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Artist Corner: Oxford Native Zoe Fitch Brings Surrealism to Life

By Talbert Toole
Lifestyles Editor

Being lost in space may seem terrifying for some; however, for Ole Miss student and Oxford native Zoe Fitch, being lost in her art studio space brings creativity, inspiration and productivity. Her canvases come to life as she makes bold brushes with vivid colors to channel her personal and intimate life.

Ole Miss student and Oxford native Zoe Fitch uses bodies as vessels for story telling in her pieces. Photo by Talbert Toole.

Fitch grew up surrounded by creatives in her family and those in Oxford’s growing art community. Her mother and aunt kept busy during Fitch’s childhood with crafts, which she also began pursuing. 

Fitch continued taking art classes when she reached high school, but said she only began taking art seriously when she arrived to college.

Initially, Fitch began her college career with aspirations to become a nurse. After speaking with local community artists—along with student artists who would eventually become her professors—Fitch began to ponder the possibility of becoming an artist herself.

“They really believed in the potential that a person’s creativity can have [influence] on other people,” Fitch said.

Fitch said she uses her dog, Nala, as inspiration because when she is in the studio she misses her. Photo by Talbert Toole.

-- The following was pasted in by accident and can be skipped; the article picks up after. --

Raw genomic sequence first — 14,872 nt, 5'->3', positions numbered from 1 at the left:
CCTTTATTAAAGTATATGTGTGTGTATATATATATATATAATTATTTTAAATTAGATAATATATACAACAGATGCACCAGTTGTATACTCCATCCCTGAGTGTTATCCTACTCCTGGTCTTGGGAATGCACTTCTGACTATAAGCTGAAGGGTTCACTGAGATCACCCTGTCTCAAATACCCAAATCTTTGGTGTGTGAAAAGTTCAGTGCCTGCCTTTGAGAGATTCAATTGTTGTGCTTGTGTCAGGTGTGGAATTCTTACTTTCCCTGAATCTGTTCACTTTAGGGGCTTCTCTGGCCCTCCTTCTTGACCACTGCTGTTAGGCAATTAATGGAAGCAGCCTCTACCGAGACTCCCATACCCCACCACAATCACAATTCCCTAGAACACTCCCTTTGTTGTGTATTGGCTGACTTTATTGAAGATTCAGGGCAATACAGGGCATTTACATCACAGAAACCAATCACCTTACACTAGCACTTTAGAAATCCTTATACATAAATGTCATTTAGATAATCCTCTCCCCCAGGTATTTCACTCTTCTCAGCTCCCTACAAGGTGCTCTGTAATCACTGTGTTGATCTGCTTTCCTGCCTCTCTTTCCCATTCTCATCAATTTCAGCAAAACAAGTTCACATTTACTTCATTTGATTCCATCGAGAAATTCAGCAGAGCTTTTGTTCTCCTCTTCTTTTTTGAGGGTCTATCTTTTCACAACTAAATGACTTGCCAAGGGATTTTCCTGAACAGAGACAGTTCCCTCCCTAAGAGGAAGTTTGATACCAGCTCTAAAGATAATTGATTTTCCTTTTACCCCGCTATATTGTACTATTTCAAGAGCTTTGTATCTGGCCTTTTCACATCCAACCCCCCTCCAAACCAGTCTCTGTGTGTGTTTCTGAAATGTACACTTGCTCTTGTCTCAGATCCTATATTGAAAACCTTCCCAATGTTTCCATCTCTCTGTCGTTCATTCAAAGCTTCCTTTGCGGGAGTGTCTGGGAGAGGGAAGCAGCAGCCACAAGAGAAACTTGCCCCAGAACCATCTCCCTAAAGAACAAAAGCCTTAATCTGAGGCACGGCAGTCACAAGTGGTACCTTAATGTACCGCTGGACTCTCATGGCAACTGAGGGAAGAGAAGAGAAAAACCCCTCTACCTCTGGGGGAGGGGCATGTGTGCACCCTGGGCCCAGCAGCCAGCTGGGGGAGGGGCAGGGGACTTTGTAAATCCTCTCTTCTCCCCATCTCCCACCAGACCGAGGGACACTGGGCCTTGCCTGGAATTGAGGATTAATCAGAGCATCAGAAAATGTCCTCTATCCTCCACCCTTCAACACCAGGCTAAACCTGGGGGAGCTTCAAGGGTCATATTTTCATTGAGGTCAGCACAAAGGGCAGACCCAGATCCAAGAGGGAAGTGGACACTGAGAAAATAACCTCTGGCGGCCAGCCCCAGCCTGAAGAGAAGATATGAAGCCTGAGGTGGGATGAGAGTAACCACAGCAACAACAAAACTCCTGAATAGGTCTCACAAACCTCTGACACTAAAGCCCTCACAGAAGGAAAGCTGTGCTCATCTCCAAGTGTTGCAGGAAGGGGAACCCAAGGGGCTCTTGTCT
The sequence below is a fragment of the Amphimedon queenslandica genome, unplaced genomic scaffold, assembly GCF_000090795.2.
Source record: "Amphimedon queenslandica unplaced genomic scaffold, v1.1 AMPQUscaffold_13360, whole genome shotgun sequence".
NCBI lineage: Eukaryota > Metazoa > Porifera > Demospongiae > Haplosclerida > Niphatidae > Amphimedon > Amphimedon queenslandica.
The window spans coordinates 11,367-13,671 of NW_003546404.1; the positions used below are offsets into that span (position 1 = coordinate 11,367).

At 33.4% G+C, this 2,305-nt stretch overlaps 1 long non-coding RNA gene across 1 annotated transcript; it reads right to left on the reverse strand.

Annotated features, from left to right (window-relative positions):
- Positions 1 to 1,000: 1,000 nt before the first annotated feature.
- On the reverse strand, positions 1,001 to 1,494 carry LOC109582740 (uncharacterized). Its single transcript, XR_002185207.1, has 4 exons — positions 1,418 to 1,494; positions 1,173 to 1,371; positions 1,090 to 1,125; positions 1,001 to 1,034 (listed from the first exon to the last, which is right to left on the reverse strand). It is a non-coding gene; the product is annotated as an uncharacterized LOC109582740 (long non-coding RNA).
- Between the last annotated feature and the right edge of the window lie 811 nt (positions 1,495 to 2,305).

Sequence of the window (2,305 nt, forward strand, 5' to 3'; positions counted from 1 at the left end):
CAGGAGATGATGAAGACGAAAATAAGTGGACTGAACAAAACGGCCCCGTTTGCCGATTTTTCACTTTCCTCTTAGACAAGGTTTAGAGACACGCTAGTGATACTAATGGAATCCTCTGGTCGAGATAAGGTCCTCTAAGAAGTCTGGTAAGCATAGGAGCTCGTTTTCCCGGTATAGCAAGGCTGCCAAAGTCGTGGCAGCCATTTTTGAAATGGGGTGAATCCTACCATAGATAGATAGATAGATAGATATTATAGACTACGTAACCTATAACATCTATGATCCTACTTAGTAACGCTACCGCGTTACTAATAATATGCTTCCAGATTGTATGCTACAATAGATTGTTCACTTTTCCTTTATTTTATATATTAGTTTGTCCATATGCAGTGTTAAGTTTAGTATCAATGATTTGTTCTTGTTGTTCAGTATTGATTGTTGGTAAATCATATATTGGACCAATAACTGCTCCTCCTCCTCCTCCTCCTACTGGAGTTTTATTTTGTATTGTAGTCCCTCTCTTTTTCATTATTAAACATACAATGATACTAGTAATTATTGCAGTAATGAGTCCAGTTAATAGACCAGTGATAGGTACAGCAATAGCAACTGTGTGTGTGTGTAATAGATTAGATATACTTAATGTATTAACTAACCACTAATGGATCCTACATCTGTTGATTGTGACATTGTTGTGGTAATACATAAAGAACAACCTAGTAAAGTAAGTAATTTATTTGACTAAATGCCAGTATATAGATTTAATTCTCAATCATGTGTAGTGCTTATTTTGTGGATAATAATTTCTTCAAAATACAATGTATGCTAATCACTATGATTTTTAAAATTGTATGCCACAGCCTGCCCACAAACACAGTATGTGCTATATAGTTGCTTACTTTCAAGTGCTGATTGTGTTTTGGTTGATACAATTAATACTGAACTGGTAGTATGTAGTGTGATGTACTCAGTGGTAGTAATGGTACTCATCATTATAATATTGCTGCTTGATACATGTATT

Fitch finally made the decision to pursue her artistic passion as a future career and applied to the Bachelor of Fine Arts (BFA) program—a prestigious and rigorous program that requires prospective students to present a competitive portfolio after a completion of 18 hours of studio art classes.

The majority of Fitch’s paintings include one or two main subjects. Although her pieces are technically portraits, Fitch describes them as narratives because she sees the painted bodies as a vessels to show emotion. 

“[The body] is to show what a person is feeling,” Fitch said. “But it doesn’t have to have the person, so that takes away the portrait from the person.”

By taking away the subject’s identity, it also takes away what is considered to be pretty, Fitch said. Instead, it allows her painted subject to tell a story.

Selecting a style

When Fitch first began to test her creative abilities, she was unsure of her artistic style. She knew she wanted to be a surrealist—the 20th-century avant-garde movement in art and literature that sought to release the creative potential of the unconscious mind. 

Her process first began experimenting with mixed mediums like adding ripped pieces of paper towels, buttons and bullets to her canvases. She added man made objects to her art with the intention of creating a sense of life and connection with an individual audience member to another person, she said.

Although now she doesn’t use as much mixed media in her artwork, Fitch said she still continues to paint objects that can create a sense of symbolism for her audience.

What might seem like random objects are actually used as a tactic to connect an audience member to another person or memory, Fitch said. Photo by Talbert Toole.

Fitch is now approaching her final semester of the BFA program. After endless hours in her studio, Fitch has begun the process of preparing for her thesis show. After she stretches her canvases onto frames she has built herself, Fitch is ready to hang her artwork for the LOU community to view.

Fitch’s next step in the artistic world is continuing her education. In the future, she said she wants to dabble in displaying her work in galleries nationwide and eventually become an art professor.

Fitch’s thesis show, which is open to the public, will be held Nov. 15 from 4:30 p.m. to 6 p.m. in Meek Hall on the Ole Miss campus.

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